"When guys get here the first thing they got to do, under Mike Babcock, like it was under Scotty Bowman, they gotta learn to check," said Red Wings general manager Ken Holland. "Dan Cleary, when he got here at 25 looking for work, he was a real offensive guy. Well, he had three goals in 79 games in '05-06, but he learned to check. Now, fortunately, our team's been good so other people did the scoring. And those guys did the checking."
Cleary provides extra muscle and defensive responsibility to the top half of the Red Wings lineup, and is doing his part in helping shut down the Blackhawks top two lines. He also provides a strong veteran presence on a Red Wings team loaded with youth, much of which are getting their first taste of NHL playoff hockey.
"He's a really good leader in this room, like all the other veterans," said Brunner. "He's there for the young guys to show us what we have to do. He jumps in and tells us things when he has to and other times just lets us figure it out on our own."
The proper meshing of the leadership core with the young group took time to achieve with the Red Wings. However having struggled through parts of the regular season, they seem to have found the right formula at the best time. Cleary has been instrumental in bridging the gap between the two different generations.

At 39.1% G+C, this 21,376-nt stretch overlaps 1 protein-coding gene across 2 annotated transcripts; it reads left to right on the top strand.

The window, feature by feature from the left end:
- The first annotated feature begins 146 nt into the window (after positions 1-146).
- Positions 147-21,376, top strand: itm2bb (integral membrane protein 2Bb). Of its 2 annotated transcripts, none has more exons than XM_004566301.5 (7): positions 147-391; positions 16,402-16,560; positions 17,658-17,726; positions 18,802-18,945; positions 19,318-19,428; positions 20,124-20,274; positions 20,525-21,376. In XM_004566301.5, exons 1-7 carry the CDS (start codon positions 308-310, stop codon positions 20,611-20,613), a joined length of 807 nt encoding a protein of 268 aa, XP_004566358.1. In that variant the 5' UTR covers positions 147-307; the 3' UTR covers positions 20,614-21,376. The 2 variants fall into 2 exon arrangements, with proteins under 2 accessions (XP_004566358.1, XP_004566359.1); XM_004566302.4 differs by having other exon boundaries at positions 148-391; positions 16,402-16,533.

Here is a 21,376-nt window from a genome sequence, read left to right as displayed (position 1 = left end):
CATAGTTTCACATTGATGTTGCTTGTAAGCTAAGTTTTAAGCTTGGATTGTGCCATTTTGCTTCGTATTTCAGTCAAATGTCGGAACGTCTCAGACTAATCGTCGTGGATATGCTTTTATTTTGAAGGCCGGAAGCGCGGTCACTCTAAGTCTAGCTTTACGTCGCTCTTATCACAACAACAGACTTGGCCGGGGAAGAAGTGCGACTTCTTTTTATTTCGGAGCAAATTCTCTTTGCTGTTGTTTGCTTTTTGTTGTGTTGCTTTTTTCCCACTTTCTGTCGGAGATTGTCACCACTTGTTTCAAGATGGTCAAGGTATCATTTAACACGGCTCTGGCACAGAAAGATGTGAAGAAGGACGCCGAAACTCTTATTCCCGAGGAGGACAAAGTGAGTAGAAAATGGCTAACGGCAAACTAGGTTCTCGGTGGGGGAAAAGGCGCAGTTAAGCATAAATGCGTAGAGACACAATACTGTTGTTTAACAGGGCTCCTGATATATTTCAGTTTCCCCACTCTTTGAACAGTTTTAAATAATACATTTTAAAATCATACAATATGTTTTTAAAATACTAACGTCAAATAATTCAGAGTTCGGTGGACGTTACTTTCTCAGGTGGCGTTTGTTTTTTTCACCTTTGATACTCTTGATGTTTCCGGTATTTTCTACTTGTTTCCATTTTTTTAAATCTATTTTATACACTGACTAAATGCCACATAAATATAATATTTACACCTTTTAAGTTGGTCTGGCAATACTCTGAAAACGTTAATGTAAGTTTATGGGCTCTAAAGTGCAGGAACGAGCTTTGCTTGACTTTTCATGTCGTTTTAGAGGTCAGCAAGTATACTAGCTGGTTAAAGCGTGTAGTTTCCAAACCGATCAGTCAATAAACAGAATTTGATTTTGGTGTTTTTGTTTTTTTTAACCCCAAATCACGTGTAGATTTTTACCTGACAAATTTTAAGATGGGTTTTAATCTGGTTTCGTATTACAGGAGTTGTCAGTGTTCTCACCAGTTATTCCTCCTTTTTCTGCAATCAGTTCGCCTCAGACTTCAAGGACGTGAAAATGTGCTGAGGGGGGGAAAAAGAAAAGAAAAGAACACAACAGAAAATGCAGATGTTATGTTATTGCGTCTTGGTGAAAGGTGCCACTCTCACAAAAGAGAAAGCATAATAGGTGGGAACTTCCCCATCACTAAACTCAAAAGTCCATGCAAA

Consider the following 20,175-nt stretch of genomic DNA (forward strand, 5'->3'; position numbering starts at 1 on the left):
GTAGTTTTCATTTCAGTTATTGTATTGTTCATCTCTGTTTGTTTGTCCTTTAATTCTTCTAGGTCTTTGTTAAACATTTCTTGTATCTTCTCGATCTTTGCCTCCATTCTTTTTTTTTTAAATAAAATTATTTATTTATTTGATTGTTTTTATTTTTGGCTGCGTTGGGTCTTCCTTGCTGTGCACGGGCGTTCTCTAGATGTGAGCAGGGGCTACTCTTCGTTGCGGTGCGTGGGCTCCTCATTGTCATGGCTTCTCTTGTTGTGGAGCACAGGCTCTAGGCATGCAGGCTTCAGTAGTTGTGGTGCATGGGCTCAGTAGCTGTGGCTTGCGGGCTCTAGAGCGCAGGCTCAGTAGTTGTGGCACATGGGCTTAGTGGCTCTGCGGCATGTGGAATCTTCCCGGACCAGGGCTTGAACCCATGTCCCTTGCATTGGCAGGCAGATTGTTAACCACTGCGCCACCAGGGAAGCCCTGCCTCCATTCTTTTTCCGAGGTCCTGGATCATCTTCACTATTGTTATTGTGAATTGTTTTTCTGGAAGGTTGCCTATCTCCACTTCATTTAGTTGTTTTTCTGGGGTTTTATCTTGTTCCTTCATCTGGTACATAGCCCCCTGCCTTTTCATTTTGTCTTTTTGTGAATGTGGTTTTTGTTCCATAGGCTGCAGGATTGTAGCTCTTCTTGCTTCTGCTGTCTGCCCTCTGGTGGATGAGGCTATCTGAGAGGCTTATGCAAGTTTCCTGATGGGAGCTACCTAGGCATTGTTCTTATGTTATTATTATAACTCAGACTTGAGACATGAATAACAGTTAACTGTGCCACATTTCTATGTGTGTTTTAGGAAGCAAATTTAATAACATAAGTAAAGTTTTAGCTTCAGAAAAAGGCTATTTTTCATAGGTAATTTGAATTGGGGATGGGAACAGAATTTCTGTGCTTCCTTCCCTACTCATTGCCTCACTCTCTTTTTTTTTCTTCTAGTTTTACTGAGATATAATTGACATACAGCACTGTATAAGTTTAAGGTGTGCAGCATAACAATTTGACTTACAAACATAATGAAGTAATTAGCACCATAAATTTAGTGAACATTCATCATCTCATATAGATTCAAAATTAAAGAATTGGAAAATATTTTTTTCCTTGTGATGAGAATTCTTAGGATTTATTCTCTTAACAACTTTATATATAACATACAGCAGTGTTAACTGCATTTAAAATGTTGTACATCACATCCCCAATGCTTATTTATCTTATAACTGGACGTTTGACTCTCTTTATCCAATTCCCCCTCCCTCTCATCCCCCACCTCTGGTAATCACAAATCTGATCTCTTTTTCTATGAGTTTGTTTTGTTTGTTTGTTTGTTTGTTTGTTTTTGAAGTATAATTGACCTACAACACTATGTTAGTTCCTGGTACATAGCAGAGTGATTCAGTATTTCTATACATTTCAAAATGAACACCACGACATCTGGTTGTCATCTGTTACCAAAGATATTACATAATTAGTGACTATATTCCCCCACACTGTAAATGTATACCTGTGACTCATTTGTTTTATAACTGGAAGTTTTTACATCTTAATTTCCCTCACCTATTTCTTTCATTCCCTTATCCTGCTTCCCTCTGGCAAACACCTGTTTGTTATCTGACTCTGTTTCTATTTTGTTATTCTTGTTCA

"He's been great, he's a hard worker, he goes hard to the net for those guys (on top line)," said Red Wings forward Justin Abdelkader. "He's a good skater, good defensively, blocks shots. He's one of those players that everyone loves to have on their team. He can do everything, power play, penalty kill. He can play anywhere up in the lineup and contribute. He's been really good."
There's no doubt that Drew Miller has a future with the Wings despite his status as an unrestricted free agent-to-be, in no small part because his return immediately stabilized the Red Wings' penalty-killing, as DetroitRedWings.com's Bill Roose noted:
Since returning from a broken hand last weekend, the Wings’ veteran forward has made a big impact, particularly on the penalty kill, where he has logged 8-minutes of shorthanded time and blocked a team-best five shots in the last two games.
“I don’t think people realize how much he means to this team,” defenseman Niklas Kronwall said following the team’s practice Tuesday. “He maybe one of those guys who doesn’t get the credit that he deserves, but I would put him up there as one of the best PKers in the league.”
Since returning in Game 2 of this series, Miller has spent 1/3 of his total ice-time killing penalties for the Red Wings. Of his shorthanded time, two-minutes plus came during a Brendan Smith holding minor in the opening minute of the second period in Game 3. It was a tremendous display of equanimity, not only by Miller, but the other three – Patrick Eaves, Jonathan Ericsson and Kronwall – who were stuck on the ice for the entire situation.